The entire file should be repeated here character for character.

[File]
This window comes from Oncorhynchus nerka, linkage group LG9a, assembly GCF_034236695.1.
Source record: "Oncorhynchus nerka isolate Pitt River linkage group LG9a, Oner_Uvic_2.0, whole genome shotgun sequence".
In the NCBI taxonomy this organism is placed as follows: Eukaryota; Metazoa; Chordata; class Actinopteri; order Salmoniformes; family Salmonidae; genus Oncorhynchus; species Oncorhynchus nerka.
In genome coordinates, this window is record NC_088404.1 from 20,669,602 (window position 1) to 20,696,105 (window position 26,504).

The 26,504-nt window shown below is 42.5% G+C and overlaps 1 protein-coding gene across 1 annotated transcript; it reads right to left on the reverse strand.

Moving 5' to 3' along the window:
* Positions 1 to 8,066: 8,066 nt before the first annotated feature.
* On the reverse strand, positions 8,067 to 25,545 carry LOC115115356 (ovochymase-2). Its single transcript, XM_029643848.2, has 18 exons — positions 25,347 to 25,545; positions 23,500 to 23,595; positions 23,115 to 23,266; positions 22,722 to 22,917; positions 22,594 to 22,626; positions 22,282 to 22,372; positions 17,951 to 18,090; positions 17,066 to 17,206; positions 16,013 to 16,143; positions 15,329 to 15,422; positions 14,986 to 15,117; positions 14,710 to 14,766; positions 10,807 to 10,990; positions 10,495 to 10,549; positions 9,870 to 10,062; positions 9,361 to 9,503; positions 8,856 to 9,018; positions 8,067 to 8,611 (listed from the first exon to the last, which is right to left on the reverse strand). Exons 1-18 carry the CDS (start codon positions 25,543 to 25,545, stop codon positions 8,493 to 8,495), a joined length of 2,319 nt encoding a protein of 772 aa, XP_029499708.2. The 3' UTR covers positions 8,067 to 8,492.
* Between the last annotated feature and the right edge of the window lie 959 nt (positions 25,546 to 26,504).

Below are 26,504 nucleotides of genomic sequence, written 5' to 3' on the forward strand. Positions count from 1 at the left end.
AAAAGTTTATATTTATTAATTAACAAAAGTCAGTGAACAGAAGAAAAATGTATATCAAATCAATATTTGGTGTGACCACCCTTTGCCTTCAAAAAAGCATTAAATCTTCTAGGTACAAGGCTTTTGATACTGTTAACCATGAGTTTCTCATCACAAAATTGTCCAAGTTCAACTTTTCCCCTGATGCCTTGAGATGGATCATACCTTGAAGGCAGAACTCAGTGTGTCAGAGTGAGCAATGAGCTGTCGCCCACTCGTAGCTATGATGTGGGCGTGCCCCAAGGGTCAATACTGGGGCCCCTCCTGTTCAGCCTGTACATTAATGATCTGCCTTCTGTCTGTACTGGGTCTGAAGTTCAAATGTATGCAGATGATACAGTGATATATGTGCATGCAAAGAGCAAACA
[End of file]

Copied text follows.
This window comes from Oncorhynchus nerka, linkage group LG9a, assembly GCF_034236695.1.
Source record: "Oncorhynchus nerka isolate Pitt River linkage group LG9a, Oner_Uvic_2.0, whole genome shotgun sequence".
In the NCBI taxonomy this organism is placed as follows: Eukaryota; Metazoa; Chordata; class Actinopteri; order Salmoniformes; family Salmonidae; genus Oncorhynchus; species Oncorhynchus nerka.
In genome coordinates, this window is record NC_088404.1 from 20,669,602 (window position 1) to 20,696,105 (window position 26,504).

The 26,504-nt window shown below is 42.5% G+C and overlaps 1 protein-coding gene across 1 annotated transcript; it reads right to left on the reverse strand.

Moving 5' to 3' along the window:
* Positions 1 to 8,066: 8,066 nt before the first annotated feature.
* On the reverse strand, positions 8,067 to 25,545 carry LOC115115356 (ovochymase-2). Its single transcript, XM_029643848.2, has 18 exons — positions 25,347 to 25,545; positions 23,500 to 23,595; positions 23,115 to 23,266; positions 22,722 to 22,917; positions 22,594 to 22,626; positions 22,282 to 22,372; positions 17,951 to 18,090; positions 17,066 to 17,206; positions 16,013 to 16,143; positions 15,329 to 15,422; positions 14,986 to 15,117; positions 14,710 to 14,766; positions 10,807 to 10,990; positions 10,495 to 10,549; positions 9,870 to 10,062; positions 9,361 to 9,503; positions 8,856 to 9,018; positions 8,067 to 8,611 (listed from the first exon to the last, which is right to left on the reverse strand). Exons 1-18 carry the CDS (start codon positions 25,543 to 25,545, stop codon positions 8,493 to 8,495), a joined length of 2,319 nt encoding a protein of 772 aa, XP_029499708.2. The 3' UTR covers positions 8,067 to 8,492.
* Between the last annotated feature and the right edge of the window lie 959 nt (positions 25,546 to 26,504).

Below are 26,504 nucleotides of genomic sequence, written 5' to 3' on the forward strand. Positions count from 1 at the left end.
AAAAGTTTATATTTATTAATTAACAAAAGTCAGTGAACAGAAGAAAAATGTATATCAAATCAATATTTGGTGTGACCACCCTTTGCCTTCAAAAAAGCATTAAATCTTCTAGGTACAAGGCTTTTGATACTGTTAACCATGAGTTTCTCATCACAAAATTGTCCAAGTTCAACTTTTCCCCTGATGCCTTGAGATGGATCATACCTTGAAGGCAGAACTCAGTGTGTCAGAGTGAGCAATGAGCTGTCGCCCACTCGTAGCTATGATGTGGGCGTGCCCCAAGGGTCAATACTGGGGCCCCTCCTGTTCAGCCTGTACATTAATGATCTGCCTTCTGTCTGTACTGGGTCTGAAGTTCAAATGTATGCAGATGATACAGTGATATATGTGCATGCAAAGAGCAAACA